Sir William RADCLIFFE of Ordsall
Died: 15 May 1497/8
Buried: Manchester Church, Lancashire, England
Father: Alexander RADCLIFFE of Ordsall (Sir Knight)
Mother: Agnes HARRINGTON
Married: Jane TRAFFORD (dau. of Sir Edmund Trafford and Alicia Venables) (m.2 Sir James Byron of Clayton - m.3 Sir John Talbot of Salmesbury) ABT 1443
1. William RADCLIFFE (d. 15 May 1497)
2. John RADCLIFFE
3. Elizabeth RADCLIFFE
4. Anne RADCLIFFE
5. Eleanor RADCLIFFE
6. Clemency RADCLIFFE
7. Jane RADCLIFFE
8. Isabel RADCLIFFE
Eldest son and heir of Sir Alexander, was born at Ordsall in 1435. He married Jane, youngest daughter of Sir Edmund Trafford by his wife, Alice, daughter and co-heir of Sir William Venables of Bollin, thus uniting for the third time the ancient lines of Radcliffe and Trafford. Sir Edmund Trafford was skilled in scientific arts and claimed to have discovered a method of transmuting base metals into gold, for which a licence was granted to him and to Sir Thomas Assheton by Henry VI in 1446. He received the honour of knighthood for his gallant conduct at Verneuil in 1424.
William Radcliffe was forty years of age when he succeeded his father at Ordsall. He had gained fame in the wars, and been knighted the year before his succession. He was a devout man esteemed for the nobility of his character, and his generous benefactions made him beloved by the people. The Radcliffes both at Radcliffe and Ordsall had shown a deep interest in the founding of the College at Manchester Church, and William's grandfather, Sir John, is amongst those recorded as being present at the ceremony of collegiation in 1422. The chapel of St. George in the Collegiate Church was founded by the Radcliffe family, and Sir William also founded a chantry at the Altar of the Blessed Trinity in the same church, placing therein a window of richly coloured glass, depicting the Trial and Crucifixion of Our Lord, and further adorned with symbols of the Trinity. After his death, Sir William's pious reputation made this chapel a place of devotion and pilgrimage of the part of the country people. To the chaplain celebrating at the Trinity Altar Elizabeth Brereton, widow of John Radcliffe, Sir William's son, bequeathed a Mass Book with cover and clasps, a silver cruet with 'J.R.' on the cover, two towels, a vestment of green and white velvet with bull's heads on the orphreys, and three shillings and fourpence to buy a sacring-bell. Two years later, Robert Chetham and Isabel, his wife, enfeoffed Richard Bexwicke, Sen., Richard Bexwicke, Jun., James Radcliffe, and others, of lands in Salford and Worsley including Domville House in Salford to found a chantry at the Altar of St. George in the Collegiate Church. This latter chapel was held with the manor of Ordsall. The lower choir of the church was for centuries the exclusive burial place of the Radcliffes of Ordsall, and in consequence was known as the Radcliffe Chancel.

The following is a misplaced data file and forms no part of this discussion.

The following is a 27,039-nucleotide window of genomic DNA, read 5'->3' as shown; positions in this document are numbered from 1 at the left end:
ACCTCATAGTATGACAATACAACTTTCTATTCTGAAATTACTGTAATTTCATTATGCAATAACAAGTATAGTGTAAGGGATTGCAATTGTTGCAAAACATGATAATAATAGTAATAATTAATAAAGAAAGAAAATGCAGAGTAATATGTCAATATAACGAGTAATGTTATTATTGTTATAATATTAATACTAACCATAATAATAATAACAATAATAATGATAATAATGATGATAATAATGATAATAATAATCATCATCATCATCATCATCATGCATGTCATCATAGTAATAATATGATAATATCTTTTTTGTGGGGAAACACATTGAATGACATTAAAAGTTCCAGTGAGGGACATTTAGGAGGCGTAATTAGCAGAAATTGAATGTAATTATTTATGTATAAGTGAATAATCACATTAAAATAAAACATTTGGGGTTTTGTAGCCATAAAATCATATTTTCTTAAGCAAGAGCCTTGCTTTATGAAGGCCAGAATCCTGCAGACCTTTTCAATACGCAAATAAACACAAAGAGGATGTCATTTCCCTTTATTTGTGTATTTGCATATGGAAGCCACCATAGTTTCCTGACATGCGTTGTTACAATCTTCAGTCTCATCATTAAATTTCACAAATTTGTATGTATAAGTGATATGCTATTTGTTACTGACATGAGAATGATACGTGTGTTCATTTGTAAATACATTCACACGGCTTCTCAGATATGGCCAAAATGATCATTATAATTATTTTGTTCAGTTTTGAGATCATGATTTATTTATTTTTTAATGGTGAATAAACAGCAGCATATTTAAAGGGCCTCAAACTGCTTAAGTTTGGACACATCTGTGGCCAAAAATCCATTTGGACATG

In the autumn of 1496 James IV of Scotland was persuaded to invade England on behalf of Perkin Warbeck, and the men of the northern counties stirred into resistance. Realising the hopelessness of their cause by the lack of English response to their proclamation the Scots retired, pillaging the county without mercy. Sir William Radcliffe and his sons were amongst those who hastened to the defence of the north, and whether from wounds received in the battle or from the ravages of illness, they died within a month of each other. John Radcliffe was the first to succumb on the 12 Apr, and his father and brother William died on the same day, 15 May following. They were buried in the choir of Manchester Church, and one of the recovered brasses previously referred to, showing a knight in plate armour with a sword by his side and his lady in hood and mantle with the effigies of six female children at her feet, is indubitably the memorial to Sir William and the Lady Jane, his wife.
After his death, his widow was married to Sir James Byron of Clayton, whom also she survived, and was married a third time to Sir John Talbot of Salmesbury.
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